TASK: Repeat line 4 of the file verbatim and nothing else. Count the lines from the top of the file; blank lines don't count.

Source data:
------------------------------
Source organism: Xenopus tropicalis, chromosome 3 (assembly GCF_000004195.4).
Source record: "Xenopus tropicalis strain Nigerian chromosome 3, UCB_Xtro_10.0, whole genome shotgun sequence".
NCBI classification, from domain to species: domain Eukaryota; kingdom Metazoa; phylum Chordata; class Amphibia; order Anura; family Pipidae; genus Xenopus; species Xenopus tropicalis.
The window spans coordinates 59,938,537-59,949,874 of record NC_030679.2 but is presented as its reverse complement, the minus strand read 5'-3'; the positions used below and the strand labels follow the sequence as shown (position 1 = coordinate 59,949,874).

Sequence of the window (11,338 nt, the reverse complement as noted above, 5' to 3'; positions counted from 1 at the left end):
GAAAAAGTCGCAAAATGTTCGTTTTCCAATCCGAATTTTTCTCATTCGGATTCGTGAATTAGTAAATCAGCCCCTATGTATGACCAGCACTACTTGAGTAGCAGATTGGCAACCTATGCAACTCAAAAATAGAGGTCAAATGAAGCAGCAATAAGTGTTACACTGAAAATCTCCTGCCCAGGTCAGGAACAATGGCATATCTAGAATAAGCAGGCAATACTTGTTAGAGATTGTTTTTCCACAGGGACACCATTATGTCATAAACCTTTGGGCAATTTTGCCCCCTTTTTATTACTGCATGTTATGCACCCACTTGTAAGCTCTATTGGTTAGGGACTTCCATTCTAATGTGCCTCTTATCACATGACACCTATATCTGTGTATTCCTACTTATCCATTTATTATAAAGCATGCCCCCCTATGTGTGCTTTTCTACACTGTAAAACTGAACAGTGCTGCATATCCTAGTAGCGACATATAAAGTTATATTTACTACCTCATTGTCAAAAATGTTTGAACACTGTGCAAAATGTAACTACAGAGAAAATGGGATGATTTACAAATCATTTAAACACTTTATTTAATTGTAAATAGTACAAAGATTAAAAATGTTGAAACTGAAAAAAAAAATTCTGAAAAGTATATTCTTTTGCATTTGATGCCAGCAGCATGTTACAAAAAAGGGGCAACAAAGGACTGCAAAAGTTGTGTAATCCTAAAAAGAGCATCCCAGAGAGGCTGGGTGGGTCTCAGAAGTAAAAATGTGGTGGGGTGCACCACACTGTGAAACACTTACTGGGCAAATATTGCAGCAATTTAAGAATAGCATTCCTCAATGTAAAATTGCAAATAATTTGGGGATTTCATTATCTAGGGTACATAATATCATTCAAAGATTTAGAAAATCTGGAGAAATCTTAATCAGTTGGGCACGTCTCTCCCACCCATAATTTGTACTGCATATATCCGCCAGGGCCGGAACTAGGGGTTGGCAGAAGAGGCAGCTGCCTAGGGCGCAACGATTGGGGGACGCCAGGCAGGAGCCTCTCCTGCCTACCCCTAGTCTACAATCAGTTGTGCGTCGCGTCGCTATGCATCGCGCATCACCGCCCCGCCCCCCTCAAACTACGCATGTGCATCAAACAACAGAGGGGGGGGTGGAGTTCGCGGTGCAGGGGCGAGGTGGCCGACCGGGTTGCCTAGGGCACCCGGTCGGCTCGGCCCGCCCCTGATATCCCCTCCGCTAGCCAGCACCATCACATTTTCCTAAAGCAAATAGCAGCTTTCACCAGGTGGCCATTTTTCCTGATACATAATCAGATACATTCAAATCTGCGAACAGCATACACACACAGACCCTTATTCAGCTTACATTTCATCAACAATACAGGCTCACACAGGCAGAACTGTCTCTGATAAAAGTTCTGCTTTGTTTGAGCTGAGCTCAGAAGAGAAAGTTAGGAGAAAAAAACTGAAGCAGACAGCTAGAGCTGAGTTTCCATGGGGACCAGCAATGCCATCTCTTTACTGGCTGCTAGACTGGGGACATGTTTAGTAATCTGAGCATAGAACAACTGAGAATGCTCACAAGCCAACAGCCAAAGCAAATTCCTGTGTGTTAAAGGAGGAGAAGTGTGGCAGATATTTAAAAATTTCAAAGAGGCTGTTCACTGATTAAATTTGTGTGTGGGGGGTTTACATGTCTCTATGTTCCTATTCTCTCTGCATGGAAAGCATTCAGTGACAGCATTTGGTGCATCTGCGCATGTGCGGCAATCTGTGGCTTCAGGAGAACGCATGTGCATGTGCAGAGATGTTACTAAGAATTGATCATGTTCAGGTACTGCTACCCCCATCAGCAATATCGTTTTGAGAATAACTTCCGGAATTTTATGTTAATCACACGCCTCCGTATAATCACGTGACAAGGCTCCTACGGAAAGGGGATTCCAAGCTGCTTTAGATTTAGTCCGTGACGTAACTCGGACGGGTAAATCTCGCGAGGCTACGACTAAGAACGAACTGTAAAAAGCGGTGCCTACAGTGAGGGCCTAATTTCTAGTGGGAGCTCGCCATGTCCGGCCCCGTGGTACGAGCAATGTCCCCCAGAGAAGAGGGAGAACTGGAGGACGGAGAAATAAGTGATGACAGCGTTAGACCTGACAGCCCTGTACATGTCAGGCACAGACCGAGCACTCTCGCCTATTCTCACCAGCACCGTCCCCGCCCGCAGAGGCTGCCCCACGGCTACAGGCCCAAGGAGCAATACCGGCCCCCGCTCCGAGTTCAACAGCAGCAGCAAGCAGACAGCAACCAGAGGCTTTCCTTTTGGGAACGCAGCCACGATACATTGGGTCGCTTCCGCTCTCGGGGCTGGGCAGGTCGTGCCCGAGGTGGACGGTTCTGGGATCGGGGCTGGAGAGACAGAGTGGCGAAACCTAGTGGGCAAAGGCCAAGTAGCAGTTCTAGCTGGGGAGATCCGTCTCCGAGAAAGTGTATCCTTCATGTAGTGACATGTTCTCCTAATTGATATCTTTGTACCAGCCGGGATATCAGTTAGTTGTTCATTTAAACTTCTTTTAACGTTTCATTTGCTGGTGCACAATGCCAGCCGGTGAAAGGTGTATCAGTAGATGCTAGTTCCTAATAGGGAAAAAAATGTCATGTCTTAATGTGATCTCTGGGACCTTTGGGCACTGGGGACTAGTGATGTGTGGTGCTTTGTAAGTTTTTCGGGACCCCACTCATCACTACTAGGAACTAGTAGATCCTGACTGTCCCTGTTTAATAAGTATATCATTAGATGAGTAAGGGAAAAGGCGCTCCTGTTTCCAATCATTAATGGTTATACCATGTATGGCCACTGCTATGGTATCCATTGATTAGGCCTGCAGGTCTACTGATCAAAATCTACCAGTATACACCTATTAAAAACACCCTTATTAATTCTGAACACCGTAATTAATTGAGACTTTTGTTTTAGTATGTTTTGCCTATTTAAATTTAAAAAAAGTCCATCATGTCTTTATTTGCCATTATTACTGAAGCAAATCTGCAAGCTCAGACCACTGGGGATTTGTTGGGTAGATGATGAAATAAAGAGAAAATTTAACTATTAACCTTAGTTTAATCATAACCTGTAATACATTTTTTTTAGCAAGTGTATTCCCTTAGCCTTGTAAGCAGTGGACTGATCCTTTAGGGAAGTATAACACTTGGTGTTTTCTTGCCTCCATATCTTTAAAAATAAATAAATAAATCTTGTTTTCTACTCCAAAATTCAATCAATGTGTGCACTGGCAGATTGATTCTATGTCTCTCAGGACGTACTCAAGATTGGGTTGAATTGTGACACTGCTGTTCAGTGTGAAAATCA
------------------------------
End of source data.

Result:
The window spans coordinates 59,938,537-59,949,874 of record NC_030679.2 but is presented as its reverse complement, the minus strand read 5'-3'; the positions used below and the strand labels follow the sequence as shown (position 1 = coordinate 59,949,874).